So, obviously I have not been keeping up with these very well. I’m going to go ahead with this week’s, and hopefully get back on schedule from here on out. Some of these are a bit older than usual because I chose them a couple of weeks ago, but hopefully they will still be new for some.
Article: “The Secret World of Container Ships” by Rose George
I am kind of fascinated by the modern shipping container. I like, as I have said here before, standardization; the idea that we can agree on a single size or pattern or protocol for doing or making something, and I’m interested in the ways in which standards both constrain and, by constraining, inspire creativity. But the shipping container seems to me like kind of a special case, if only because “shipping” or “transport” seems like such a huge and abstract thing to standardize. Standardized containers have led to increases in efficiency of an order of magnitude; according to George, you can now ship a sweater halfway around the world for 2.5 cents. That efficiency, though, means that there is much less monitoring of what is in the containers, if only because there simply isn’t time to check them; ships are in and out of port with remarkable speed. As with so many things, progress and problems come together.
I have been fascinated by chaos theory for years— ever since I read Jurassic Park, to tell the truth. The theory is presented as kind of magical in that book, and either because of that or because of my total inability to grasp even the rudiments of the math involved, it still seems that way to me. Fractals are a case in point; a pattern, or maybe class of patterns, that describes an incredible percentage of the natural world— how can that not be fascinating? Plus, they look really cool. This is just a selection of images of natural fractals, but that will get me to click every time.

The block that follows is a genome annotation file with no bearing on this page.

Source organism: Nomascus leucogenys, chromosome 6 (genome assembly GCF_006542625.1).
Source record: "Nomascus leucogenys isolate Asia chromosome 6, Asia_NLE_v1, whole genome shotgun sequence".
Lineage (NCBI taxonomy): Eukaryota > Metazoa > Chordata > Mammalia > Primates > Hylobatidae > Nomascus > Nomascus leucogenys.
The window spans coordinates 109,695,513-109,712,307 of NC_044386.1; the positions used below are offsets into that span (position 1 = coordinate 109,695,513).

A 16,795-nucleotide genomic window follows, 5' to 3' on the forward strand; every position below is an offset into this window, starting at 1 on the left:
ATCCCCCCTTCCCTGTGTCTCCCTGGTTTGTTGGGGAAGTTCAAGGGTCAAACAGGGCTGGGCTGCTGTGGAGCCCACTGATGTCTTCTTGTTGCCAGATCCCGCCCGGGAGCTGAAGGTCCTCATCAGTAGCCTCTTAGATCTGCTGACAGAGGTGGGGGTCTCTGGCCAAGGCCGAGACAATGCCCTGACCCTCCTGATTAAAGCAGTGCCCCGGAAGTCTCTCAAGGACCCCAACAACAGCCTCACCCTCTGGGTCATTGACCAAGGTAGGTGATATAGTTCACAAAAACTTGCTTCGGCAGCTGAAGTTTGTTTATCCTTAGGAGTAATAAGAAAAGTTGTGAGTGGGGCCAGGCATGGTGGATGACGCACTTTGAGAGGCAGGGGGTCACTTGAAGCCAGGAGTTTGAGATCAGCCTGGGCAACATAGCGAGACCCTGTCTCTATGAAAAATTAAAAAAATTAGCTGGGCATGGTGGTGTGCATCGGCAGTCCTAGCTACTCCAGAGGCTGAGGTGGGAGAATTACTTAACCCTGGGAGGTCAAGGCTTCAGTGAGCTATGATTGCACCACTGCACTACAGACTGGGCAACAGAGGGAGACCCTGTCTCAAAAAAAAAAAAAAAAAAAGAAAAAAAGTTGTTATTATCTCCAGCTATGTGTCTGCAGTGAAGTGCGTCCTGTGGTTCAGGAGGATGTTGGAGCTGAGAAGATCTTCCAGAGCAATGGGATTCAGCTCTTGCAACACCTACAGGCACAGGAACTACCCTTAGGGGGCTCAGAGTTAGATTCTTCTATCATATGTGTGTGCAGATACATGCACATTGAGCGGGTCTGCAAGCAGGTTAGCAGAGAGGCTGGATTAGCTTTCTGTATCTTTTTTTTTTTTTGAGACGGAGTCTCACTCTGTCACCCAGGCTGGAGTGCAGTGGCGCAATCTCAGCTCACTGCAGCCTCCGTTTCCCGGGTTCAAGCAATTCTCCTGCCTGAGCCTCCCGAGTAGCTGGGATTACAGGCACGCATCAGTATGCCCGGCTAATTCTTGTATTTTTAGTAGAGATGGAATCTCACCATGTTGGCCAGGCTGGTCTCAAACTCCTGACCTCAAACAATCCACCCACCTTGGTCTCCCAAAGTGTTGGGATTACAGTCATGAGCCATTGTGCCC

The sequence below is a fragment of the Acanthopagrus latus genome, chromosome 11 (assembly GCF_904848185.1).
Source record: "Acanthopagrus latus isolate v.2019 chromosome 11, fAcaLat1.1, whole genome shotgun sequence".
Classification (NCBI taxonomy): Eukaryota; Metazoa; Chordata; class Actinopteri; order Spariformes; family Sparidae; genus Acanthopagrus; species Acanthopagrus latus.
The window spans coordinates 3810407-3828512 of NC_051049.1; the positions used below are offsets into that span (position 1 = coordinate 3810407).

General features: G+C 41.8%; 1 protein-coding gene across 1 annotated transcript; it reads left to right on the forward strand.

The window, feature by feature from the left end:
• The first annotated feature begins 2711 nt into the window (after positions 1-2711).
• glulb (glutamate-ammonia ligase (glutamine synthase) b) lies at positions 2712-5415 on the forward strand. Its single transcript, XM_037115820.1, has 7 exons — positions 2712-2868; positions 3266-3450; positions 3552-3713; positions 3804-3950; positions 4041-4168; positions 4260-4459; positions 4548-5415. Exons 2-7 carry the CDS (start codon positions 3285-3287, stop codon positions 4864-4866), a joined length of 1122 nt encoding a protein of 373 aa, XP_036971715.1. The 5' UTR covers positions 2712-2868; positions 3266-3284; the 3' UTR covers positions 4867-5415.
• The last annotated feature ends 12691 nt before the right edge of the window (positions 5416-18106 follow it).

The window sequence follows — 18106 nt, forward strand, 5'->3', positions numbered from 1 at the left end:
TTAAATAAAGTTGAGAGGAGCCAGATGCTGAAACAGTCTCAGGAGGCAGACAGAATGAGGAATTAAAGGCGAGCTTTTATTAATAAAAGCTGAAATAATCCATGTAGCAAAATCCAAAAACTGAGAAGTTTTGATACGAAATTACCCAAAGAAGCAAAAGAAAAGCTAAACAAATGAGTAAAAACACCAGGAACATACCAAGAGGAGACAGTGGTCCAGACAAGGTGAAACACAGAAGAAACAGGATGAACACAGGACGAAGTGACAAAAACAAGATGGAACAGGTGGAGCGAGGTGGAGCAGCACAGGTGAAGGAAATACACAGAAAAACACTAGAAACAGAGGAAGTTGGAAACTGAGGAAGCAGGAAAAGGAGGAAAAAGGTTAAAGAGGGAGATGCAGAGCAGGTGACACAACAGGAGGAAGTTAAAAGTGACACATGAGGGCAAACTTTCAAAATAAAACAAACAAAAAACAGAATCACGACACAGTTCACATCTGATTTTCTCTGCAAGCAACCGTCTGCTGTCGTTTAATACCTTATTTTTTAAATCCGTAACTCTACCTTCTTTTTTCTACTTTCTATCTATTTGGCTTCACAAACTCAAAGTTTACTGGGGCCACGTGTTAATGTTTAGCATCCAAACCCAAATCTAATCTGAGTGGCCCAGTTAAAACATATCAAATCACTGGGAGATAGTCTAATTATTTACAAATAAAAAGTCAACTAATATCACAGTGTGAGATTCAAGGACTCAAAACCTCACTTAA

Article: “Death of a Professor” by L.V. Anderson
Any news story that starts a twitter hashtag makes me suspicious; could there be any clearer signal that a story has been simplified, perhaps at the cost of veracity? Margaret Mary Vojtko was an adjunct professor of French at Duquesne University, a private Catholic liberal arts college in Pennsylvania. She was found dead, of a heart attack, on the street only a few hundred feet from her home; she had recently been fired (or, technically, not rehired, since adjuncts are only hired on a class-by-class basis in any case). She had no health insurance, and had been suffering from cancer. She was 83, and had continued working because she had no retirement savings or pension. Her death, not surprisingly, became a rallying cry, and Duquesne came under heavy criticism for firing an old woman who had taught there for decades when she had no other resources to draw upon.
But, of course, there’s more to it than that. Vojtko was, let’s say, a difficult employee, as well as a hoarder who would let no one into her home, even to fix her broken furnace in the dead of winter. She refused help from the university and from friends on a number of occasions, spending her nights in a 24-hour diner rather than “lose her independence.”
And the bigger point, for me, is that Duquesne didn’t do anything that ALL other American universities are not doing. The all hire adjuncts, and virtually none of them give any of them— or, I should say, any of us, since I am one myself— anything like job security, health benefits, pension, etc. Anderson does a very good job here of showing that, while Duquesne could have handled things better, the problem at the heart of this story is systemic, not individual. Adjunct and non-tenure track faculty now teach 75% of courses at American universities, and earn, on average, between $1500 and $5000 per course; at three courses per semester, means somewhere between $9000 and $30000 per year before taxes, with no benefits and no job security (and few can count on three courses per semester). This is an important story, but I mostly admire the way Anderson manages to balance the element personal tragedy with the larger picture, showing how both contributed to Vojtko’s sad end.